Unit Affiliation: Lamont-Doherty Earth Observatory (LDEO)
This award is funded under the American Recovery and Reinvestment Act of 2009 (Public Law 111-5).
This project involves the renovation of the second floor of the "New Core Lab" at the Lamont Doherty Earth Observatory in order to create the Lamont Center for Biogeochemistry. This will enable the institution to support collaborative activities in an increasingly inter-disciplinary field and to make it easier for researchers to share high-end analytical facilities. It will allow the use of modern biogeochemical research techniques that are difficult to use in the current facilities.
The program of work includes interior renovation, plumbing, HVAC, electrical, building controls, fire protection, casework and other smaller items. The project will replace the mechanical and electrical infrastructure that serves the second floor. This will include all new electrical distribution and piping. The plumbing systems serving the laboratories will also be replaced, but the vast majority of the work will be on the heating, ventilating and cooling side.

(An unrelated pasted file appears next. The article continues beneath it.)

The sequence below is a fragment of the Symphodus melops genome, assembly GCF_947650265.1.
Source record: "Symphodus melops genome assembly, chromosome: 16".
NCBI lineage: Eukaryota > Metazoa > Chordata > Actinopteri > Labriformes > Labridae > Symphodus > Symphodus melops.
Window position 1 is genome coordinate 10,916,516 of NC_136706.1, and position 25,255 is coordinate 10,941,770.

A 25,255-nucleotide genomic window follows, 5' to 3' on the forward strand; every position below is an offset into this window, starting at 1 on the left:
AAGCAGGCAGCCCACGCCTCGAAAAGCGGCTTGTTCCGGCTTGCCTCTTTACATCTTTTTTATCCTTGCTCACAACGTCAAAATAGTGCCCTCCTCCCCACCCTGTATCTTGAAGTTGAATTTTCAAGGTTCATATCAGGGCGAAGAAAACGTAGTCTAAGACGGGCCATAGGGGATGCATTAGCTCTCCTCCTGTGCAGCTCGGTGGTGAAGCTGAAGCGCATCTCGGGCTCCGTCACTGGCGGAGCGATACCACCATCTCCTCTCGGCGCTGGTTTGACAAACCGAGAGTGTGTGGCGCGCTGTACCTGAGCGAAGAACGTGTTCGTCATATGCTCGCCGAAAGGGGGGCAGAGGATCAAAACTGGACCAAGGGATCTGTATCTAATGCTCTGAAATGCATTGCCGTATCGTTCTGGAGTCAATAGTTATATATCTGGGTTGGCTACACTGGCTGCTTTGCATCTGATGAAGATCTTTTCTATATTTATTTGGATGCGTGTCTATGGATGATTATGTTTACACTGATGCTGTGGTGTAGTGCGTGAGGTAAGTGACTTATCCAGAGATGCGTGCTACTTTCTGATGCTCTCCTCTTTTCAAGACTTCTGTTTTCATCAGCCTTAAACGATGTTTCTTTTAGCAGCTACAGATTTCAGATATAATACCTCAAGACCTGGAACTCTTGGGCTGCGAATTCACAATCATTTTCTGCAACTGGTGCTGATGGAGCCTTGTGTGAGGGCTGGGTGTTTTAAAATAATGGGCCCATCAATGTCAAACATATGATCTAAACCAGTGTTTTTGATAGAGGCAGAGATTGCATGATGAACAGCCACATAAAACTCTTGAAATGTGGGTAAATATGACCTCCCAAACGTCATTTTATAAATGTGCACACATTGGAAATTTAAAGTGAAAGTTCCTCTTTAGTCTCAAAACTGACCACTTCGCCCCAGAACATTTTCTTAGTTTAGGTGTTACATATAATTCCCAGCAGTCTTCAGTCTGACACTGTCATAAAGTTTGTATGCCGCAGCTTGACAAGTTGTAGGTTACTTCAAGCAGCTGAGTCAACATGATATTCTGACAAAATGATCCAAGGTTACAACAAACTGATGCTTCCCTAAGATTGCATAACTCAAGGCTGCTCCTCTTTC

The renovated facility will help to satisfy the need for interdisciplinary research that bridges across the biological, atmospheric, geological, oceanographic, and hydrological sciences and that increases our understanding of the two-way coupling between biological systems and the physical and chemical characteristics of soils, sediments, air, or water. Examples of the type of research that will be done in the renovated facility includes: the reconstruction of past hydroclimate conditions using oxygen isotope measurements from trees without annual rings and the study of the Asian monsoon for the past millennium using tree-ring widths, density, and isotopic indices; the use of uranium series geochemistry to reconstruct deep-sea particle fluxes and past changes in Antarctic upwelling and productivity; estimating changes in deep-ocean carbonate chemistry during the last glacial cycle; the reconstruction of past variations in ocean circulation, sea-surface temperature gradients, and terrestrial climate using geochemical analyses of foraminifer shells in deep-sea sediments; the timing and abruptness of ice sheet instability events; the reconstruction of past changes in ocean acidity and hence atmospheric carbon dioxide levels using boron isotopes in planktonic foraminifera and coral; the response of planktonic ecosystems to physical forcing resulting from global climate change; the microbial assemblage in deep-sea sediments, the pattern of active and pathogenic microbes in the Hudson River estuary, and the microbes associated with soil carbon sequestration. The proposed renovations will also provide facilities that will be used to provide research experiences for undergraduates and high-school students.